What Nobody is Talking About

While economists had been expecting U.S. inflation to climb by 0.2% in July, the U.S. Department of Labor said Tuesday that inflation fell by 0.1% in July — the first monthly decline since late 2003.

The decline in inflation for July was blamed on lower gasoline prices and lower prices for clothing, recreation, and education costs. Even if we take out the volatile gas prices, the core inflation rate was flat.

No matter where I look for news and analysis on the inflation figures, I’ve only found positive responses in the popular media. Most reports were on how “inflation was under control” in the U.S.

But what I didn’t see anyone talking about was the deflation implication of the Consumer Price Index (more popularly known as the CPI). Am I the only one worried about deflation? Seems so. But wait, I’m sure Alan Greenspan has the dreaded fear of deflation in the back of his mind too. And I’m sure he hopes no one is talking about it.

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Prices are falling because consumers are accessing cheaper goods via imports. Our trade numbers tell us flat-out that American consumers are buying imported manufactured goods at record levels.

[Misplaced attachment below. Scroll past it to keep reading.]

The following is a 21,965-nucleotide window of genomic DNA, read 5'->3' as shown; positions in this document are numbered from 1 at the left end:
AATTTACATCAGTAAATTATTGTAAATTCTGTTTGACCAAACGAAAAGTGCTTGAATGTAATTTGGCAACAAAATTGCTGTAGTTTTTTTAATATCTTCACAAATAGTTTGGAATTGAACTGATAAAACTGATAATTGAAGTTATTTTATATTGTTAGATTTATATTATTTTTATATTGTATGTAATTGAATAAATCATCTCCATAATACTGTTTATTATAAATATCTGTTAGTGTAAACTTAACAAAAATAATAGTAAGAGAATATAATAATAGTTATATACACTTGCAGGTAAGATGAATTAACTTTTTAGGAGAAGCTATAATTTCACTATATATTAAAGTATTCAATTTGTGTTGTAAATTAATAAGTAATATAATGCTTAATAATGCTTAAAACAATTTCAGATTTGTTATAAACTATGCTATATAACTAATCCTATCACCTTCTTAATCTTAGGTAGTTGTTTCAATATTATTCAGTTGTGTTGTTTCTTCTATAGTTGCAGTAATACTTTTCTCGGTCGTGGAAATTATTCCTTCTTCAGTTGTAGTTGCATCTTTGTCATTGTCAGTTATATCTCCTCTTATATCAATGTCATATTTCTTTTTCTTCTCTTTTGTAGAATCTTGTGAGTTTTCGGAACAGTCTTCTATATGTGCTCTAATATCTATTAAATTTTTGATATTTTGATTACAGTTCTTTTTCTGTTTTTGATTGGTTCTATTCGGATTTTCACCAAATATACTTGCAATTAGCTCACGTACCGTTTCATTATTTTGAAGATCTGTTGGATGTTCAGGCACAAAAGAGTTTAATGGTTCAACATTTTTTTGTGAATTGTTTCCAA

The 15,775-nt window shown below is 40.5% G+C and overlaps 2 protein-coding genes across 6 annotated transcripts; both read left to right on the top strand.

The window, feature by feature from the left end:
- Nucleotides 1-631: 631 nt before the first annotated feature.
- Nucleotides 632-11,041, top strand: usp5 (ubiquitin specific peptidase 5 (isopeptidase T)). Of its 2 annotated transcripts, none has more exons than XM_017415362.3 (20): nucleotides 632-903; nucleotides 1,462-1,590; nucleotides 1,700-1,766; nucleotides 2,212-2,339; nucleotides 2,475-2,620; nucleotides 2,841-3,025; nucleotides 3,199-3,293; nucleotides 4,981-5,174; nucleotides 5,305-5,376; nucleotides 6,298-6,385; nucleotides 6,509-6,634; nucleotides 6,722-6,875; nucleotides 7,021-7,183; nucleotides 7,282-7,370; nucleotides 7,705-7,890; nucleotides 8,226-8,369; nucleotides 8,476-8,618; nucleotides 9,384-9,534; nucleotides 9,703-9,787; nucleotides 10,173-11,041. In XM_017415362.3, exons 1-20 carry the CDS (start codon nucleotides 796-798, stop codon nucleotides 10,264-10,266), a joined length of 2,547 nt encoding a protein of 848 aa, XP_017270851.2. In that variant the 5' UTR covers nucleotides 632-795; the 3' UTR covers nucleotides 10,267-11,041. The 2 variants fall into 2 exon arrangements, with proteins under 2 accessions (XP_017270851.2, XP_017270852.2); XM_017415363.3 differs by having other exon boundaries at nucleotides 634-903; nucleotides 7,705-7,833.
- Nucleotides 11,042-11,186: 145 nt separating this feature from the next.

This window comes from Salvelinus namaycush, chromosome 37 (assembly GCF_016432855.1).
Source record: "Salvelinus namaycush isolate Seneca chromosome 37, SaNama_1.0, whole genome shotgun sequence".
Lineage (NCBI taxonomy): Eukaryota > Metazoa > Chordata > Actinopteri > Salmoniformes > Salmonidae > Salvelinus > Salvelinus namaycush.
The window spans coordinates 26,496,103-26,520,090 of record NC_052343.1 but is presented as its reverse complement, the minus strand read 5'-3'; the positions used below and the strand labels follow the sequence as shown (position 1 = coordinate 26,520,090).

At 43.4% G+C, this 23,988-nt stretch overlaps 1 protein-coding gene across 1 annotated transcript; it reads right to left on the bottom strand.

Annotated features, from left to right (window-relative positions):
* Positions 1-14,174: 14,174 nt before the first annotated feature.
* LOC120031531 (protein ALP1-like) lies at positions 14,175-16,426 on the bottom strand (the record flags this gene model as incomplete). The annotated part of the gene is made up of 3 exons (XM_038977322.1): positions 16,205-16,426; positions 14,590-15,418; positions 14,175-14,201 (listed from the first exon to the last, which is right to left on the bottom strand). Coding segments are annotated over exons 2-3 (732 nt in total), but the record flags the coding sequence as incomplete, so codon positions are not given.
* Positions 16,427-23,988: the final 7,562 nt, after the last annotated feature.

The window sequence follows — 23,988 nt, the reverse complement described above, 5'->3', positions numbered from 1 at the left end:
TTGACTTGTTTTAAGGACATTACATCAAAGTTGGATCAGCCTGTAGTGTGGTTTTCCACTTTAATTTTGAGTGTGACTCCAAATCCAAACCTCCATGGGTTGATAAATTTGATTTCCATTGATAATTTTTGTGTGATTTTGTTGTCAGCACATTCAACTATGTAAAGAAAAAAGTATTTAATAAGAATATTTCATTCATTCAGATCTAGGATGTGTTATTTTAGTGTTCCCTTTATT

The stock market is deflating. Really, any good service or investment that is declining in price is deflational. The million- dollar question: What will happen when real estate starts to deflate?

Japan experienced deflation for many years, and it certainly wasn’t pleasant. That’s because assets decline in value while debt increases.

Take the couple that buys a house for $250,000 with $25,000 down. Their mortgage is $225,000, and they hope to see their house rise in value 5% to 10% a year so their asset is growing in value while their debt is constant. Imagine their state of mind if the house falls in price 5% to 10% — their asset is declining in value while their debt remains constant. History has shown us consumer spending comes to a screeching halt during deflationary times.

When deflation took hold in Japan, interest rates plummeted as the Bank of Japan tried to get consumers to spend again in the hope higher demand for goods would bring back inflation and rising asset prices. We all know it took years for Japan to come out of deflation. And we also know our bond market pricing is now indicative of easing interest rate hikes by the Fed. I believe the market is actually building deflation into the price of bonds. Not a comfortable thought.